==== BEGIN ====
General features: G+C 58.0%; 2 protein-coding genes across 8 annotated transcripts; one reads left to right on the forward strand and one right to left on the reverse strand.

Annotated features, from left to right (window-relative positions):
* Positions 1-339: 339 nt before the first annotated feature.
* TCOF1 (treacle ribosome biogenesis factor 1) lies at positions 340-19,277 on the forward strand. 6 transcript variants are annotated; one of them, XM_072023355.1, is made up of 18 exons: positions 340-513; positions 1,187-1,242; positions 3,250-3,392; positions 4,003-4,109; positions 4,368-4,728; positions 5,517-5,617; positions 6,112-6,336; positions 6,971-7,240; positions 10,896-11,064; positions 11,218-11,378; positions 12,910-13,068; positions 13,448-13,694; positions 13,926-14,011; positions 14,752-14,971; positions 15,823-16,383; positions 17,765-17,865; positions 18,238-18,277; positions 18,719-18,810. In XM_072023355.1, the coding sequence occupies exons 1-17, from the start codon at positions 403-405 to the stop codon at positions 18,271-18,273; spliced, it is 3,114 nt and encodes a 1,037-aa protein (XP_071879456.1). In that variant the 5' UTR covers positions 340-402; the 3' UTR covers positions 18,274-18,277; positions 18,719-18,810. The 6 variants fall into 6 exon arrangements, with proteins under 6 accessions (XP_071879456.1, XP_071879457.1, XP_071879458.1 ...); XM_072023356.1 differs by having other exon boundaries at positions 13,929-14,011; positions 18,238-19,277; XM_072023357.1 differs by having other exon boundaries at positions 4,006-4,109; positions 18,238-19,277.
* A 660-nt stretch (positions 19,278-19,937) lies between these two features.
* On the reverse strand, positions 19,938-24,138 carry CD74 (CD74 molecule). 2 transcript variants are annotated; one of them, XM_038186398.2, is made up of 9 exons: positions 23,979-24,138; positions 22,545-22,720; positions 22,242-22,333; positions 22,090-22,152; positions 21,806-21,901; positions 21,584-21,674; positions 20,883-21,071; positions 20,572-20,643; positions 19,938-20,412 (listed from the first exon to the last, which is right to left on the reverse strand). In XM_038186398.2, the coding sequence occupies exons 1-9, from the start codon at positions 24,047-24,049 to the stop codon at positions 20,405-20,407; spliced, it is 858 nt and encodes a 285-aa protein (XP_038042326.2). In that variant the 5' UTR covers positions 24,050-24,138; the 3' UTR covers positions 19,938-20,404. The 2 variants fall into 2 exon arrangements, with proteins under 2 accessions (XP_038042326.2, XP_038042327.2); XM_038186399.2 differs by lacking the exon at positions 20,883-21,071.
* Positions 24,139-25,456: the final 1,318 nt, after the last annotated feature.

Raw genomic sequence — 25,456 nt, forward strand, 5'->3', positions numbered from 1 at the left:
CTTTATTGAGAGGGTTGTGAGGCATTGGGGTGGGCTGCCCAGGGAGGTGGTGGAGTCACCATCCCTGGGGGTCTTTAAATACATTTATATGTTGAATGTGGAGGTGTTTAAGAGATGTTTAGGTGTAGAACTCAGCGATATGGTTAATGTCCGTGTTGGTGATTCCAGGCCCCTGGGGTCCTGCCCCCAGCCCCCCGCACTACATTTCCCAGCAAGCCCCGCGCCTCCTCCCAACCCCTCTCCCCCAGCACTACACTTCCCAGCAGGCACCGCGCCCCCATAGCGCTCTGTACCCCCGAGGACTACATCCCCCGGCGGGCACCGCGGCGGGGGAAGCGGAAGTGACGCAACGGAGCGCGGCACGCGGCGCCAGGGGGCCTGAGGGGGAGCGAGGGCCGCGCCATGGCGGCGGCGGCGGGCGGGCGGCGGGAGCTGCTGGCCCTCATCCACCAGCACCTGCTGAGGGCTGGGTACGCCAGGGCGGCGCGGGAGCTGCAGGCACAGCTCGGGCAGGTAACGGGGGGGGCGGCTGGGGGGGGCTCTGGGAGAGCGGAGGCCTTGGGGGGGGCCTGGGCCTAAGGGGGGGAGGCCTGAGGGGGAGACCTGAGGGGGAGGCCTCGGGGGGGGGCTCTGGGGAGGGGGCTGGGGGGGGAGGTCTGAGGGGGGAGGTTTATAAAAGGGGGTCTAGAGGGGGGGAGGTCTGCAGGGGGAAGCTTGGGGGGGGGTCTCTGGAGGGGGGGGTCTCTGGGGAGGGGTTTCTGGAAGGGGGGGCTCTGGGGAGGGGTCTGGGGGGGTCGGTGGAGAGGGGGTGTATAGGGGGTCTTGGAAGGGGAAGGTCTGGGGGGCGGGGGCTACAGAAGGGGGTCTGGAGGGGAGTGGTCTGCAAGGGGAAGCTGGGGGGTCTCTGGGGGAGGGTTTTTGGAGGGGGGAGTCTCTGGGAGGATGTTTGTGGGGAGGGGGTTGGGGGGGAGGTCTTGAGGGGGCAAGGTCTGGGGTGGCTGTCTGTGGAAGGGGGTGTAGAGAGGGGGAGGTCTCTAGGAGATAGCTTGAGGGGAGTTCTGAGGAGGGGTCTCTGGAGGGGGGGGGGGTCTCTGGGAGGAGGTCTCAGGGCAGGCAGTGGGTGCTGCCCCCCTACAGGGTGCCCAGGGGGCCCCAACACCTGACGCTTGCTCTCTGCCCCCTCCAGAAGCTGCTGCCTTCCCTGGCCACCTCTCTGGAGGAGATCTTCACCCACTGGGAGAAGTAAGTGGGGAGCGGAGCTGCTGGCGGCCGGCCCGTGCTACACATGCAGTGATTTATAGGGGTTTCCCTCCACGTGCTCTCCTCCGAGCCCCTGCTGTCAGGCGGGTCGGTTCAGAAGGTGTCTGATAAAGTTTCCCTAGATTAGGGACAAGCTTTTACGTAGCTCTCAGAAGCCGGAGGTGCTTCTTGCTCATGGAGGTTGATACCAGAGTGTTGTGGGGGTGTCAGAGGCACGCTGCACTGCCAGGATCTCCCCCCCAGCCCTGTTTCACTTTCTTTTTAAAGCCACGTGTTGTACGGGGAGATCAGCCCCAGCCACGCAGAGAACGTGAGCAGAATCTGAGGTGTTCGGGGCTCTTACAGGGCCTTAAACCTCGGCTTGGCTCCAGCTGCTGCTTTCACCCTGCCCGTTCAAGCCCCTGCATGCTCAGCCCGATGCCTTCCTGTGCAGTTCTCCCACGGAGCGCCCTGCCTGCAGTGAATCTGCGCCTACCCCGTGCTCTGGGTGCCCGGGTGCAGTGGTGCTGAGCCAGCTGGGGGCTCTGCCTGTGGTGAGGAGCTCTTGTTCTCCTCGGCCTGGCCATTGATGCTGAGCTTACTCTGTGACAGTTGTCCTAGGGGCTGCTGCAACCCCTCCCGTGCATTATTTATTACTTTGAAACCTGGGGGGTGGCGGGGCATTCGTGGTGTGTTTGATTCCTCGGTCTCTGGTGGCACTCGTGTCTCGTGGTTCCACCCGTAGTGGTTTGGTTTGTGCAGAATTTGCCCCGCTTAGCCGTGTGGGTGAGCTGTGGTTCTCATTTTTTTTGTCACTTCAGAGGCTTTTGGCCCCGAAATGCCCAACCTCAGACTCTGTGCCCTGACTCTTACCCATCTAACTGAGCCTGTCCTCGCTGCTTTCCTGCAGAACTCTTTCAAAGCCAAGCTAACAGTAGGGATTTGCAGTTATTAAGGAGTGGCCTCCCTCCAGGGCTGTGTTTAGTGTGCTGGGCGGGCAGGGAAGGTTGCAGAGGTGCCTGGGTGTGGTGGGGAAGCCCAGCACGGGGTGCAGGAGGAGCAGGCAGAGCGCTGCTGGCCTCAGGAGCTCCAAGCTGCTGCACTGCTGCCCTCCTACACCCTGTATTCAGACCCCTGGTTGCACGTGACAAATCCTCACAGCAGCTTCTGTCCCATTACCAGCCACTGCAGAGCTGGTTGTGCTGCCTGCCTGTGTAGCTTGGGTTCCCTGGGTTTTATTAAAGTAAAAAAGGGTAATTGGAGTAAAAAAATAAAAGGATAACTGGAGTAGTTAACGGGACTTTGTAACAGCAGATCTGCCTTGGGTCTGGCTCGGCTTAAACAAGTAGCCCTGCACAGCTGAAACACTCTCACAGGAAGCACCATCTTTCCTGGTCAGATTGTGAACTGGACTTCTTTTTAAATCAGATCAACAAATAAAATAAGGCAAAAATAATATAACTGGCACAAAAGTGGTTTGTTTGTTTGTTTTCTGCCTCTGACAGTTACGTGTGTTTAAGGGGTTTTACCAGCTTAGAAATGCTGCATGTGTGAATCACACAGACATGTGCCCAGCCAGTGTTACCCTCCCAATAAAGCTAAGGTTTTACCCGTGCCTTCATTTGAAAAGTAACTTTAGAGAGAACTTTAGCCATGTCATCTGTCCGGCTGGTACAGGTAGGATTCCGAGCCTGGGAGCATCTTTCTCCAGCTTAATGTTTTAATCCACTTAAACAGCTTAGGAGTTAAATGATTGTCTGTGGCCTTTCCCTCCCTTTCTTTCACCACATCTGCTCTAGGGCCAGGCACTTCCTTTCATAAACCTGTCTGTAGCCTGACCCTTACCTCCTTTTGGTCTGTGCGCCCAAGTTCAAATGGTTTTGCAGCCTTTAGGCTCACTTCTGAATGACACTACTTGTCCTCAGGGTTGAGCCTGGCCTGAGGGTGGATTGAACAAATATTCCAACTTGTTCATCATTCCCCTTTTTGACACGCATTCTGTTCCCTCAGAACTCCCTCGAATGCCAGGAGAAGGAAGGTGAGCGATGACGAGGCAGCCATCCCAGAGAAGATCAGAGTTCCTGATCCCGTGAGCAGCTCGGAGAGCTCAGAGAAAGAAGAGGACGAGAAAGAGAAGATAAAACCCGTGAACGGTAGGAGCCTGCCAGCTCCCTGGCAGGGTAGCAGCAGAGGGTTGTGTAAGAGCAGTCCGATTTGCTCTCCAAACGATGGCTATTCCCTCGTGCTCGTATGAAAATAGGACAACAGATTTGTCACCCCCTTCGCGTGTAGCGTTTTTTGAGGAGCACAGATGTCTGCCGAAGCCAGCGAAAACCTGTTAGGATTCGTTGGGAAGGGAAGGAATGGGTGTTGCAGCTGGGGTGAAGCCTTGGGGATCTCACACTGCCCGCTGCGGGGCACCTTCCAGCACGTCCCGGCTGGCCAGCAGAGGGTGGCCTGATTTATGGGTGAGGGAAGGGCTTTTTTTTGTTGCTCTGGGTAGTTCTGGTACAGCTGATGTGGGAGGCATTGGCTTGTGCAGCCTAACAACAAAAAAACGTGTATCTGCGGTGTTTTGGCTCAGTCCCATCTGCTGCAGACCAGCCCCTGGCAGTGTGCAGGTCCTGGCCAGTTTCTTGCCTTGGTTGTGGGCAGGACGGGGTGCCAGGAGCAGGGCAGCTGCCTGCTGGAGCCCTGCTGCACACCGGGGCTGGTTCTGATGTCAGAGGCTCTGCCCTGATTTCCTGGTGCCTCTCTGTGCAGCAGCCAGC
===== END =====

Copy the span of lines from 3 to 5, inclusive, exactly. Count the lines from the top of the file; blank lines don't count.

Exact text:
* Positions 1-339: 339 nt before the first annotated feature.
* TCOF1 (treacle ribosome biogenesis factor 1) lies at positions 340-19,277 on the forward strand. 6 transcript variants are annotated; one of them, XM_072023355.1, is made up of 18 exons: positions 340-513; positions 1,187-1,242; positions 3,250-3,392; positions 4,003-4,109; positions 4,368-4,728; positions 5,517-5,617; positions 6,112-6,336; positions 6,971-7,240; positions 10,896-11,064; positions 11,218-11,378; positions 12,910-13,068; positions 13,448-13,694; positions 13,926-14,011; positions 14,752-14,971; positions 15,823-16,383; positions 17,765-17,865; positions 18,238-18,277; positions 18,719-18,810. In XM_072023355.1, the coding sequence occupies exons 1-17, from the start codon at positions 403-405 to the stop codon at positions 18,271-18,273; spliced, it is 3,114 nt and encodes a 1,037-aa protein (XP_071879456.1). In that variant the 5' UTR covers positions 340-402; the 3' UTR covers positions 18,274-18,277; positions 18,719-18,810. The 6 variants fall into 6 exon arrangements, with proteins under 6 accessions (XP_071879456.1, XP_071879457.1, XP_071879458.1 ...); XM_072023356.1 differs by having other exon boundaries at positions 13,929-14,011; positions 18,238-19,277; XM_072023357.1 differs by having other exon boundaries at positions 4,006-4,109; positions 18,238-19,277.
* A 660-nt stretch (positions 19,278-19,937) lies between these two features.